PLANS for a private firm to issue fines to litter louts were given their backing by councillors on Tuesday.

Those discarding their waste in the streets and public spaces around Darlington could soon be hit with instant £75 fines if they are caught by an enforcement firm on patrol around the town.

Dog owners who don’t pick up their pet’s poo will also face financial penalties and could end up before the courts if they refuse to pay.

Later this month, Darlington Borough Council is expected to approve a raft of recommendations that would allow the authority to contract a private company to conduct the patrols.

The move comes after veteran Tory councillor and environmentalist Gerald Lee campaigned for more than a year to enlist such companies and in doing so, help to clean up the town in the wake of cuts to street cleaning services.

Under the scheme, there would be limited concessions for under-18s caught littering, some of whom could be ordered to take part in “restorative justice” by joining litter picks.

The council’s cabinet voted unanimously to support the proposals at a meeting on Tuesday evening that saw councillors voice their disgust at the behaviour of “a small minority” whose actions are blighting the appearance of the town.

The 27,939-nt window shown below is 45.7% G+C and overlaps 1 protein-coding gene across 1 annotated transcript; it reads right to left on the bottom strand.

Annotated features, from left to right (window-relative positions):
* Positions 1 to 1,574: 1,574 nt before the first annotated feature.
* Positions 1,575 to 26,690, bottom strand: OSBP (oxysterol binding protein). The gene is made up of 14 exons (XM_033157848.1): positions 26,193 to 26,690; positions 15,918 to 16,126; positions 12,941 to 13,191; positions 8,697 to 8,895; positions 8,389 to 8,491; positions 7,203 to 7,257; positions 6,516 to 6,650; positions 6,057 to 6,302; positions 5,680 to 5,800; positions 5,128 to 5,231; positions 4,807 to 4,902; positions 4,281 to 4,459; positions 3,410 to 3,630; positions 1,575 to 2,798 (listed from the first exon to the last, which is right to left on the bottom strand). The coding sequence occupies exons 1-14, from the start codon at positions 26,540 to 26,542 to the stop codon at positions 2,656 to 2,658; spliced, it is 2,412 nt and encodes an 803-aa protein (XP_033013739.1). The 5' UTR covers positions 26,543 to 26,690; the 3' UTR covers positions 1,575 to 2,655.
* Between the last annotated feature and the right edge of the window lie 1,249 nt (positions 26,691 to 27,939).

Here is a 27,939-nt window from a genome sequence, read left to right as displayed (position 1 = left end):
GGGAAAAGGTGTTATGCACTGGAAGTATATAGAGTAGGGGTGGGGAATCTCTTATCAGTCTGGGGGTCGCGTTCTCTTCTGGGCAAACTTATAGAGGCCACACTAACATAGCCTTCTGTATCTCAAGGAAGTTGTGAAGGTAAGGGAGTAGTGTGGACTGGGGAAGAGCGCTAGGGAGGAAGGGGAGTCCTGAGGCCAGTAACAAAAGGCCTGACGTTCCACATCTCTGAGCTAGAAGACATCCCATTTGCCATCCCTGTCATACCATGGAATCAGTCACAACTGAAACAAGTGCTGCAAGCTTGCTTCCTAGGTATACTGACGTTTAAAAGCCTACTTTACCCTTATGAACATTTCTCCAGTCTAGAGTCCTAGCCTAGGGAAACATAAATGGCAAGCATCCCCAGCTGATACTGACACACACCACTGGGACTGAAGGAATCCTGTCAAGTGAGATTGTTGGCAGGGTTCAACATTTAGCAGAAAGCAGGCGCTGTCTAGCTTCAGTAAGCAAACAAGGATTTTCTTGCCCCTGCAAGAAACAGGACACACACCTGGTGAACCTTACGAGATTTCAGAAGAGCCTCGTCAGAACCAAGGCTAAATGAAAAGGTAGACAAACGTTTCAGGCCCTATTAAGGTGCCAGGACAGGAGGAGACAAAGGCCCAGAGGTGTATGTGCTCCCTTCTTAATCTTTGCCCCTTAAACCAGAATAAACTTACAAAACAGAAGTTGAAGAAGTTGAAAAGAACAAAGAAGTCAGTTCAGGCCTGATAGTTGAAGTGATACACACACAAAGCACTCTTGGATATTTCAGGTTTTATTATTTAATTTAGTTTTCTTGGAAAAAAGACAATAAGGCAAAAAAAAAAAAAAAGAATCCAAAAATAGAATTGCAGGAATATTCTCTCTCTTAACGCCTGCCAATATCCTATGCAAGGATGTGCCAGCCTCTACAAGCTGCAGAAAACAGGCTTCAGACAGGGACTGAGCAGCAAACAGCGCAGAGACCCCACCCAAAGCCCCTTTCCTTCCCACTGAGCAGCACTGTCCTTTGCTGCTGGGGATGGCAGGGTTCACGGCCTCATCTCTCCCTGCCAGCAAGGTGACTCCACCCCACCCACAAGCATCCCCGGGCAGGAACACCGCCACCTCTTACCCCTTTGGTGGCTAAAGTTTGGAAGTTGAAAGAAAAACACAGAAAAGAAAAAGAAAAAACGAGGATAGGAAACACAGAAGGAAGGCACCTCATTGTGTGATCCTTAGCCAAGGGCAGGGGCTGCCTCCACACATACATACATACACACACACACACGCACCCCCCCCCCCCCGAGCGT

A cross party discussion heard councillors raise issues flagged by residents in their wards, with Liberal Democrat Anne-Marie Curry saying: “Some dog owners will pick [the waste] up but then they’ll discard the bag in other places, in gardens or on railings.

“There was a dog poo tree in our ward on land owned by Morrisons and it cost thousands for them to bring a private company in to clean it up.

“That kind of behaviour is just as bad as leaving the dog poo on the pavement.”

Conservative leader Heather Scott said her group welcomed the plans and criticised irresponsible dog owners and teenagers who discard their litter, saying: “It will be good to send out a strong message to people who drop litter and let their dogs foul.

“We’ve got to get the message across that it costs us money to collect litter and that money could be spent on other services.”

Cllr Cyndi Hughes raised concerns about the potential impact of the scheme on vulnerable people, including those that are homeless or mentally ill. She called for an educational campaign to accompany the initiative, which would begin as a six-month trial before being extended for five years if successful.

Cllr Nick Wallis, who presented the report to cabinet, said a campaign could run in the weeks leading to the trial, adding: “It’s important to make people aware that there will be consequences of dropping litter.”

The proposals are expected to go before Darlington’s council for approval at a meeting taking place from 6pm on Thursday, March 22 at the Town Hall. Members of the public can attend.